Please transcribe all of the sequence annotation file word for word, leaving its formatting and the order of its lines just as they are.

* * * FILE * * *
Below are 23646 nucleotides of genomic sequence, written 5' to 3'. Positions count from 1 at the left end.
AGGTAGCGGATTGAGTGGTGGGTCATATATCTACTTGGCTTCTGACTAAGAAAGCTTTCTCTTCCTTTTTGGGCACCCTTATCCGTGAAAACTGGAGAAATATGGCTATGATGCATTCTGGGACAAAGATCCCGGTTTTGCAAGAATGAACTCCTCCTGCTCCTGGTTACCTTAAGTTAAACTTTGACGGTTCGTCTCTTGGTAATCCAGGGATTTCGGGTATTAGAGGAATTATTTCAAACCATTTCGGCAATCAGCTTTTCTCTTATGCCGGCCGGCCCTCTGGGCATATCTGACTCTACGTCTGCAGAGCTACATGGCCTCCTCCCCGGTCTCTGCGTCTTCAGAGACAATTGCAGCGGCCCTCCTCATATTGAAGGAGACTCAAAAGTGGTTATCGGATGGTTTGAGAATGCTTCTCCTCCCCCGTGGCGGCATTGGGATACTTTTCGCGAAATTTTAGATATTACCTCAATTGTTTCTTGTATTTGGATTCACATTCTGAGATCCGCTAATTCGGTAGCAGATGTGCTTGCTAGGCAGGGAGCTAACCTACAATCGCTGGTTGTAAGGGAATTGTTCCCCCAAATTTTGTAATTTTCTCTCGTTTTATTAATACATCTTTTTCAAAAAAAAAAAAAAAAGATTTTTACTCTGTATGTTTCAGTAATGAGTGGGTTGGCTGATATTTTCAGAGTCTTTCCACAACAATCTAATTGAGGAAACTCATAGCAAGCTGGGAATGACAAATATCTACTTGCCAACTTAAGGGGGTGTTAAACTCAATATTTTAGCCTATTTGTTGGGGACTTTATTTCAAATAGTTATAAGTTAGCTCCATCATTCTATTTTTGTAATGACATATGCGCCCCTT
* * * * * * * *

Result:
Below are 23646 nucleotides of genomic sequence, written 5' to 3'. Positions count from 1 at the left end.
AGGTAGCGGATTGAGTGGTGGGTCATATATCTACTTGGCTTCTGACTAAGAAAGCTTTCTCTTCCTTTTTGGGCACCCTTATCCGTGAAAACTGGAGAAATATGGCTATGATGCATTCTGGGACAAAGATCCCGGTTTTGCAAGAATGAACTCCTCCTGCTCCTGGTTACCTTAAGTTAAACTTTGACGGTTCGTCTCTTGGTAATCCAGGGATTTCGGGTATTAGAGGAATTATTTCAAACCATTTCGGCAATCAGCTTTTCTCTTATGCCGGCCGGCCCTCTGGGCATATCTGACTCTACGTCTGCAGAGCTACATGGCCTCCTCCCCGGTCTCTGCGTCTTCAGAGACAATTGCAGCGGCCCTCCTCATATTGAAGGAGACTCAAAAGTGGTTATCGGATGGTTTGAGAATGCTTCTCCTCCCCCGTGGCGGCATTGGGATACTTTTCGCGAAATTTTAGATATTACCTCAATTGTTTCTTGTATTTGGATTCACATTCTGAGATCCGCTAATTCGGTAGCAGATGTGCTTGCTAGGCAGGGAGCTAACCTACAATCGCTGGTTGTAAGGGAATTGTTCCCCCAAATTTTGTAATTTTCTCTCGTTTTATTAATACATCTTTTTCAAAAAAAAAAAAAAAAGATTTTTACTCTGTATGTTTCAGTAATGAGTGGGTTGGCTGATATTTTCAGAGTCTTTCCACAACAATCTAATTGAGGAAACTCATAGCAAGCTGGGAATGACAAATATCTACTTGCCAACTTAAGGGGGTGTTAAACTCAATATTTTAGCCTATTTGTTGGGGACTTTATTTCAAATAGTTATAAGTTAGCTCCATCATTCTATTTTTGTAATGACATATGCGCCCCTT